Gopher Prairie, in Lewis’s telling, is a suffocating, benighted little town full of dumb hicks and pious busybodies — bigoted and backward and utterly self-satisfied. When the book’s liberal, do-gooding heroine, Carole Kennicott, tries to construct a refined life for herself there, the puffed-up yokels drive her out. In light of this portrayal, many locals came to regard Lewis as an ingrate. My server’s grandparents had known Lewis, she told me, so naturally I asked if they, too, disliked him. No, she told me, they’d liked Old Red just fine. (Lewis was nicknamed Red for the color of his hair.)
Lewis’s bleak vision of small-town life was reprised nine years later in Middletown: A Study in Modern American Culture, a sociological treatise by Robert and Helen Lynd. Like Lewis, the couple were Midwesterners who had moved away and settled among the coastal elite. Robert went to Princeton and taught at Columbia. Helen went to Wellesley and Columbia and taught at Sarah Lawrence. But the work that made them famous centered on Muncie, Indiana, a medium-size city that they believed would yield insights about the country at large. The Lynds were interested in the majority experience, so they left Muncie’s black population (which, at 6 percent, was proportionally larger than New York’s at the time) out of the book.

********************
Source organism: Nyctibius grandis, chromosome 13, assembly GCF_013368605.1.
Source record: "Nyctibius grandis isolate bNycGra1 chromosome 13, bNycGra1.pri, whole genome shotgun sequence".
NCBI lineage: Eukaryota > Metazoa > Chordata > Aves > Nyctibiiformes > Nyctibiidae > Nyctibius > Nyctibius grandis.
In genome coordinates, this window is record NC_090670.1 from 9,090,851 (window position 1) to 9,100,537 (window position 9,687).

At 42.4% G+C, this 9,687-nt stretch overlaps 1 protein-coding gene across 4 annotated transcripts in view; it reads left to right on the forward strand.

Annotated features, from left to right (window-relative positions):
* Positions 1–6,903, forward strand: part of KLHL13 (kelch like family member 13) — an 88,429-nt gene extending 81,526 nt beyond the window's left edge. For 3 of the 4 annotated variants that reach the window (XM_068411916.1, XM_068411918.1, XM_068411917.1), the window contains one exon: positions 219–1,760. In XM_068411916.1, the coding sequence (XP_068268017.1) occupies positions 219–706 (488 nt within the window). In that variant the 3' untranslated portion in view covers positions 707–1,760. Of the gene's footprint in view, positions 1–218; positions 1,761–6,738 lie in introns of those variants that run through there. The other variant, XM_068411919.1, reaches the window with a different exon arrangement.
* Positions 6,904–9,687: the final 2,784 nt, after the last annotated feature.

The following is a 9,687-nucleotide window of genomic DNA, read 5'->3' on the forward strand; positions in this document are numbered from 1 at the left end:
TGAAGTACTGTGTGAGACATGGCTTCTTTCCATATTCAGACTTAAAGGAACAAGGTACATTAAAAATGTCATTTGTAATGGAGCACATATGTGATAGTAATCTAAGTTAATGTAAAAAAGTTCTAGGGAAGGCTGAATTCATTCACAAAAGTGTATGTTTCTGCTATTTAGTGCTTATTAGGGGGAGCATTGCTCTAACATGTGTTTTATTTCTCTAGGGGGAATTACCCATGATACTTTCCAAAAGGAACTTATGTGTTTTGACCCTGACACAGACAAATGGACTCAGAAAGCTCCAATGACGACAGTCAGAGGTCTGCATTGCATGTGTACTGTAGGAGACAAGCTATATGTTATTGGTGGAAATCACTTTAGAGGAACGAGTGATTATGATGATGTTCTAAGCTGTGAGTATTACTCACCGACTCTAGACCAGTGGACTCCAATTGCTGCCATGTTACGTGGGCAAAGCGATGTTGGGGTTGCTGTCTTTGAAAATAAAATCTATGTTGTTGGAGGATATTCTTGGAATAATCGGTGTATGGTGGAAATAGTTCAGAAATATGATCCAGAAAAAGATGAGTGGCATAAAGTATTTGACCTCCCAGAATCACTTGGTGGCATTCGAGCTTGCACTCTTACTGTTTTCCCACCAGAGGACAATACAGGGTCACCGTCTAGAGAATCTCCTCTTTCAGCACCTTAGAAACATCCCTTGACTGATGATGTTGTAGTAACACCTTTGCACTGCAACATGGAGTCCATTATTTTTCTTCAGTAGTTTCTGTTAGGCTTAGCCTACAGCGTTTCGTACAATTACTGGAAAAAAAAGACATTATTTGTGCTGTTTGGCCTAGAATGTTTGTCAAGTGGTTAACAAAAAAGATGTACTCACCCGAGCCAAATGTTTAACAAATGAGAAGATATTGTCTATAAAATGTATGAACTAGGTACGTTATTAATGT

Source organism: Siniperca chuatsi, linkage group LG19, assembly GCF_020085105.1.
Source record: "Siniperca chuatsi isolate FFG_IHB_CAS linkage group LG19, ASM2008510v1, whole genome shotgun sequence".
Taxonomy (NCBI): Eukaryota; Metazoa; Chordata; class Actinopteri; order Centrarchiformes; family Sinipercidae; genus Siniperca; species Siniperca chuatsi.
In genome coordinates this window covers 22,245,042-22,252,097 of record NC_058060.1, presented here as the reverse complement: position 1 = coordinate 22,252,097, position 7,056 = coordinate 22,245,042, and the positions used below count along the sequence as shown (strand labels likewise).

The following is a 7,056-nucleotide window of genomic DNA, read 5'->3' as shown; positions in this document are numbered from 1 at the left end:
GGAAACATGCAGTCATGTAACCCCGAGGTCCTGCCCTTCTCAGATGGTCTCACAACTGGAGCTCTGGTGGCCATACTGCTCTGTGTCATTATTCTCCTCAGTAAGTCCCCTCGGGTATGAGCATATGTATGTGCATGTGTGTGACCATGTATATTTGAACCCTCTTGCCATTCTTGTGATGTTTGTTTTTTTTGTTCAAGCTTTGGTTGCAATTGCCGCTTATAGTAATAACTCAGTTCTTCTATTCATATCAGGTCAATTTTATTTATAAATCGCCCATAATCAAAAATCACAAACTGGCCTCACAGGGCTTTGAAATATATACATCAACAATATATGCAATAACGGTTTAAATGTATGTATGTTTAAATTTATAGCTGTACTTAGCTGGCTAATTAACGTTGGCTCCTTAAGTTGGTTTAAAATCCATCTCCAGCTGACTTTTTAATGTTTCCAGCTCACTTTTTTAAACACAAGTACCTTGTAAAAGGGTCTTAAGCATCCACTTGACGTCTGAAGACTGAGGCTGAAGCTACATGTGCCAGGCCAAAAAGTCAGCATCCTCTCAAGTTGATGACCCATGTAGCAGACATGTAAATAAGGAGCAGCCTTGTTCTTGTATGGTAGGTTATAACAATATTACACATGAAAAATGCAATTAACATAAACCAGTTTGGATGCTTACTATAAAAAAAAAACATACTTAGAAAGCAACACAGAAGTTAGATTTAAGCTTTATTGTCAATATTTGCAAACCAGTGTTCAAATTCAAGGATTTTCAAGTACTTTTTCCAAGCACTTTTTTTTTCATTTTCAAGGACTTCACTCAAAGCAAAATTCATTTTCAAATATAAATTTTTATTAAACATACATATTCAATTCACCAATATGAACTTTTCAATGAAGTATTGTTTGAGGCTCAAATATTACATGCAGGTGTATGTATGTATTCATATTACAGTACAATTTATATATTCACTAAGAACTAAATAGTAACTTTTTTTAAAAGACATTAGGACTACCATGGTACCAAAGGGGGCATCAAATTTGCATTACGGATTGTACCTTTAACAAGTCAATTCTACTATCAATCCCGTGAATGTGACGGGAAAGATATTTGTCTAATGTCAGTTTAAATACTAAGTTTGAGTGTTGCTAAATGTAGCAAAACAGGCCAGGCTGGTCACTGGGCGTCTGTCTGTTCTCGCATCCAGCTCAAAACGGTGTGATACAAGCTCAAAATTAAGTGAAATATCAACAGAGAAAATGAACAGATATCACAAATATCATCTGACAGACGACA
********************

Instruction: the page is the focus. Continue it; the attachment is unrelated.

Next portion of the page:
Muncie, they concluded, was socially stagnant, culturally superficial, and economically divided. The business leaders were Republicans and the working class had little hope of improving their prospects. Residents prized education, or said they did, but the town didn’t pay its teachers all that well. Teenagers, now that cars had made them mobile, were increasingly rebellious. Married women tended to stay at home, and couples were expected to have kids out of moral duty. There was rampant anxiety among the older folks about the baleful influence of popular culture. Such findings may sound unremarkable today, but to a contemporary reader they told a story of decline — agricultural America was starting to lose its bearings to consumerism.
In 1935, during the Depression, the Lynds visited Muncie again, for Middletown in Transition: A Study in Cultural Conflicts, and found that nothing much had changed in the city where nothing much had happened in the first place. This seems to alarm them; their commentary strikes a frankly ominous note, warning that Muncie’s narrow-mindedness might aid the rise of future demagogues. If “the right strong man” could emerge in “a country as geographically diffuse as the United States,” they write, “one wonders if Middletown’s response from both the business class and working class will not be positive and favorable.”